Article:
Tesla Direct Sales
A crowd of 50+ electric vehicle (EV) enthusiast attendees filled the showroom at Dragone Classic Motors in Westport for a meeting of the Westport Electric Car Club (WECC) to hear remarks from Will Nicholas, Government Relations Manager of Tesla Motors, about proposed legislation in Hartford (Senate Bill 3) that would enable Tesla to open company stores in Connecticut.
This is the second year that legislation that would enable Tesla to open stores in CT has been proposed in Hartford and there is vocal opposition from the Connecticut Automotive Retailers Association (CARA) as well as legacy manufacturers.
Connecticut is one of 5 states, along with Texas, Arizona, West Virginia, and Michigan, that have laws restricting the sale of cars to independently owned dealerships. Currently, CT residents wishing to purchase a Tesla must either do so online or visit a Tesla store in a neighboring state. The closest Tesla stores to Fairfield County are in White Plains and Mount Kisco, NY. There are currently about 1100 Teslas registered in CT.
There is some irony here in that one of the largest, if not the largest, impediment to legacy car manufacturers selling EVs is their own dealer networks. The NY Times ran an article in late 2015 entitled, “A Car Dealers Won’t Sell: It’s Electric.”
This is consistent with our experience at the WECC. We are an organization that tries to get people to drive electric. We educate the public and help facilitate a person’s journey to the plug-in vehicle that is right for them. There are some dealers who are eager to work with us, and have sold EVs to our members as a result; there are numerous others who give us a cold shoulder. We offer many opportunities for dealers to speak at our club meetings and exhibit their vehicles to an interested audience at our EV road rally and other club events. These events include green fairs (we get invited to way more than we can handle!) and the Lime Rock Historic Fest.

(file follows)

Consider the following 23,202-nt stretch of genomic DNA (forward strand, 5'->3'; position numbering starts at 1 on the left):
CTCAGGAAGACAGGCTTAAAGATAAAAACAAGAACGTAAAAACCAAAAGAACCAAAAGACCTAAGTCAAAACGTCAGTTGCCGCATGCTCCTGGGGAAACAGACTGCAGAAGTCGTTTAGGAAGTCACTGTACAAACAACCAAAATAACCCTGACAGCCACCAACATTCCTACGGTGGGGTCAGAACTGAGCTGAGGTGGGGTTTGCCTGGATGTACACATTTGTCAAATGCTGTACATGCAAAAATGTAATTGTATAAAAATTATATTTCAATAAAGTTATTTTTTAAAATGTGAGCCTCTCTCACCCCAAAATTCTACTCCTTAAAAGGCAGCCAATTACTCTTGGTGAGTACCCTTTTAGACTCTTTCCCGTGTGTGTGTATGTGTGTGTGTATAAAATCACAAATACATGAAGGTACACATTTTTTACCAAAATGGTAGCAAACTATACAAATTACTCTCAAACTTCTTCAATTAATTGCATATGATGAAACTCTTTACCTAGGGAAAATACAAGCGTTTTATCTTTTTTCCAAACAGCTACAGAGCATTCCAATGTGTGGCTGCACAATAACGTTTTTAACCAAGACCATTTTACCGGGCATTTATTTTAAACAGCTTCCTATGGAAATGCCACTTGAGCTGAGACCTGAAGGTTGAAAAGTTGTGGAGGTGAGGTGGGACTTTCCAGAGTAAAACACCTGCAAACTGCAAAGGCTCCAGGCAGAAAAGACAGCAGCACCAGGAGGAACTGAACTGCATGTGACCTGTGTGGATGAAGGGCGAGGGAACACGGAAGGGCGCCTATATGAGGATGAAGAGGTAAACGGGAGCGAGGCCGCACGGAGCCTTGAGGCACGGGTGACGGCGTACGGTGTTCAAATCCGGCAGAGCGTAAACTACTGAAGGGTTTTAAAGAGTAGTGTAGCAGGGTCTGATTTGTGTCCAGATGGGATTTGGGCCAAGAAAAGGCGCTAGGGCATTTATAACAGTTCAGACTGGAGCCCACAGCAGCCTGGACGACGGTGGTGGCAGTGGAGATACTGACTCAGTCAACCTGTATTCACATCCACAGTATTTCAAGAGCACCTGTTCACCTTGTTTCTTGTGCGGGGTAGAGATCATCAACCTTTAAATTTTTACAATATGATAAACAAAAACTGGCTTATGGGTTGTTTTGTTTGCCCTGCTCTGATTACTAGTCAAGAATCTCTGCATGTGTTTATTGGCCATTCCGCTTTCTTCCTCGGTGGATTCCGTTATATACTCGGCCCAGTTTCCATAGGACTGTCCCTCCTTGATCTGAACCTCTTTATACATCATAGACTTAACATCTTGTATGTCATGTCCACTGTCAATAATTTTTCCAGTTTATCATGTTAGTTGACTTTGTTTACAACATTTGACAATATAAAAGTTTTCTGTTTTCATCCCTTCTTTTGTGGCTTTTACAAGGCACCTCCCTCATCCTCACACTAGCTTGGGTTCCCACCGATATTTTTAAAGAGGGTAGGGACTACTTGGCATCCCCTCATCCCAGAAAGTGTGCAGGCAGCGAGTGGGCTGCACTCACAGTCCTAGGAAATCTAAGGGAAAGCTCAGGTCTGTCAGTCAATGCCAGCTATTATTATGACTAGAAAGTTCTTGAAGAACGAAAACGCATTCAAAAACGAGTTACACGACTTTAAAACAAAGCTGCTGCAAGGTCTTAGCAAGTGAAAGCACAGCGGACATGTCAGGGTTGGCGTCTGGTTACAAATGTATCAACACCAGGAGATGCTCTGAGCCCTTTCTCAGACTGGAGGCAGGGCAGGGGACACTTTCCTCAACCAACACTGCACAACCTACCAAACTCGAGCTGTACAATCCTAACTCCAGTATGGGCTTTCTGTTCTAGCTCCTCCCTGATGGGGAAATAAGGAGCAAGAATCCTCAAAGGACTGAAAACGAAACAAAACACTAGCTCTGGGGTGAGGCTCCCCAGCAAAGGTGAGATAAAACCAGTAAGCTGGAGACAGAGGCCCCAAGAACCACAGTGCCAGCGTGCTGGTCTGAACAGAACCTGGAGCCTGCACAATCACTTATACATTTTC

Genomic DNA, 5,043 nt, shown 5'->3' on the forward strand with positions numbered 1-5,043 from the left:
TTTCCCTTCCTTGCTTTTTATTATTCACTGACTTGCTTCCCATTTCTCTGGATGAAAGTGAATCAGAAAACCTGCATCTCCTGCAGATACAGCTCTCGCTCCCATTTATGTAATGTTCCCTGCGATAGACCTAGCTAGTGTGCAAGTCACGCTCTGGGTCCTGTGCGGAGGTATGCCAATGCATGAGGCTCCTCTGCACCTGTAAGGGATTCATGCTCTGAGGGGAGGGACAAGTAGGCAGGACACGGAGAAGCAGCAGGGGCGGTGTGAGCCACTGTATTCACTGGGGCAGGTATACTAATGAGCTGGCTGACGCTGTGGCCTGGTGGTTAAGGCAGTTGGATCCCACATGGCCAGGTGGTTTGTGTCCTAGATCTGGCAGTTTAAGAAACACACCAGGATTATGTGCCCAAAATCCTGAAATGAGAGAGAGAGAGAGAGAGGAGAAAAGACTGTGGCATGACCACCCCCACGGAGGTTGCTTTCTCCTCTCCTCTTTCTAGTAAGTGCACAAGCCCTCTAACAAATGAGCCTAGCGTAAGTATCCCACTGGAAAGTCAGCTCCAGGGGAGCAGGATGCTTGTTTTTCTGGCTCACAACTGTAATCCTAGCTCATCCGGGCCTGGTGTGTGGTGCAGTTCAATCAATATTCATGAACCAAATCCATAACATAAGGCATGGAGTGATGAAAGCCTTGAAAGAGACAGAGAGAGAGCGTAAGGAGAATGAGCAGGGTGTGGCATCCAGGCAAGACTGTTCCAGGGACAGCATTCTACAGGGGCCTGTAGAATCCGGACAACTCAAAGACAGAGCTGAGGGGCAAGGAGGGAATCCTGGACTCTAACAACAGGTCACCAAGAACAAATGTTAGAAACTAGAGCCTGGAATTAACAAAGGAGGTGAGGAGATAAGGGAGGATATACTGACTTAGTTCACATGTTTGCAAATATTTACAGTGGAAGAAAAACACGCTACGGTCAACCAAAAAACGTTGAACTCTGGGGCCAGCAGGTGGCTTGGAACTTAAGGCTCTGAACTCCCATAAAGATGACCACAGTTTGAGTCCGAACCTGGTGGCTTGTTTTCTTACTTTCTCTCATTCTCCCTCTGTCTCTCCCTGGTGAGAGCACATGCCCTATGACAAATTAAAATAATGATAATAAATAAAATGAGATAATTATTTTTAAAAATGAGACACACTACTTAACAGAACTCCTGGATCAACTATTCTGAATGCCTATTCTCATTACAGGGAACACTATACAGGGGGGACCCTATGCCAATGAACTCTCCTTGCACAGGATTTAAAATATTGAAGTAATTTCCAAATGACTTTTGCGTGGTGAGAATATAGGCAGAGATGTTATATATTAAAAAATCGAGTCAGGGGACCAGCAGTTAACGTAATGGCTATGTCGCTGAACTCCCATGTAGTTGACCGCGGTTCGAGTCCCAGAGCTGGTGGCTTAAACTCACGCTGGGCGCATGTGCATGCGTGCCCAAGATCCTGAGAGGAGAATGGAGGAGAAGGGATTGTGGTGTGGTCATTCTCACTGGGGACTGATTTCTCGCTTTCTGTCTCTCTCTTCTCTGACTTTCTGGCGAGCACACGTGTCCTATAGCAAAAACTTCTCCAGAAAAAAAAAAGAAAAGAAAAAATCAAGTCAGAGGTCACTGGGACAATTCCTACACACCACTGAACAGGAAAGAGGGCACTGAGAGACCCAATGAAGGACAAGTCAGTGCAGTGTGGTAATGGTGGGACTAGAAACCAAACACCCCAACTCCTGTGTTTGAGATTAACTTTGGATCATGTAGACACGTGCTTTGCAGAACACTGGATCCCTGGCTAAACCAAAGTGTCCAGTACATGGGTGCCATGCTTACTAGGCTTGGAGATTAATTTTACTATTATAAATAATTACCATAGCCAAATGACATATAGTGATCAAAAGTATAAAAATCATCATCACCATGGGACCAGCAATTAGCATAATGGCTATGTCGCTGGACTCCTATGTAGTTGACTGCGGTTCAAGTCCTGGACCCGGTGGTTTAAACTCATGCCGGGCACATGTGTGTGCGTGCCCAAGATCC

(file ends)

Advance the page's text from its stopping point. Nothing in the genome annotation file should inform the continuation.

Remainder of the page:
Uncertain Legislative Environment
SB 3 does not do away with the franchise law but creates an exception that would apply to Tesla and other prospective independent EV manufacturers (and there are a couple of nascent ventures in this area). The way this exception is worded in the bill applies to a manufacturer that does not currently have affiliated dealerships, manufactures only electric vehicles, sells only their own brand of vehicle at retail, does not hold a controlling interest in another manufacturer, and is not controlled by another manufacturer. This is a link to the text of the bill.
The bill won the approval of the transportation committee on March 14 by a vote of 29-4 and is now before the full Senate. Westport State Representative Jonathan Steinberg, who is on the House Transportation Committee, attended the meeting and pronounced the fate of the bill as uncertain. The legislative session adjourns on May 4, not leaving much more time to move it forward.
Strong Model 3 Reception
Tesla has already been a major force in the EV world even though their 3 vehicles to date have been expensive, niche vehicles. Their recent announcement of a mid-market priced vehicle, the Model 3, has been met with an astounding response with over 300,000 prospective customers placing a $1000 deposit to reserve one absent an actual car to see or test drive (and with no advertising support). To put this number in context, since the modern generation of plug-in vehicles (including battery EVs and plug-in hybrids) became available in 2010, there have been roughly 430,000 sold in total(in the USA) through March of 2016 (Source: InsideEVs.com).
Discussing Tesla’s business approach, Mr. Nicholas describes the Tesla brand as standing for a set of environmental values and a customer experience that is carefully curated by the company. Mr. Nicholas likened Tesla stores to Apple stores, particularly with their unpressured sales environment. The traditional manufacturer/dealer model, he explains, does not work for this type of selling, nor is it economically viable for Tesla, at least not presently.
Tesla was reported (by The Hartford Courant) to be interested in opening 3 stores in CT. During his remarks, Mr. Nicholas said that number is more likely 5. In addition, Tesla would expand its servicing locations. Service centers are regulated differently than stores and there is currently one Tesla service center, located in Milford. Mr. Nicholas said that more will be needed to keep up with anticipated demand.
Tesla has represented that each location requires direct investment in the millions to set them up, would employ up to 25 individuals per location, and that their ability to sell directly would generate an additional $1.6 million in sales taxes for the state.
For consumers interested in learning more, Tesla has set up a website, Teslact.com, to provide information.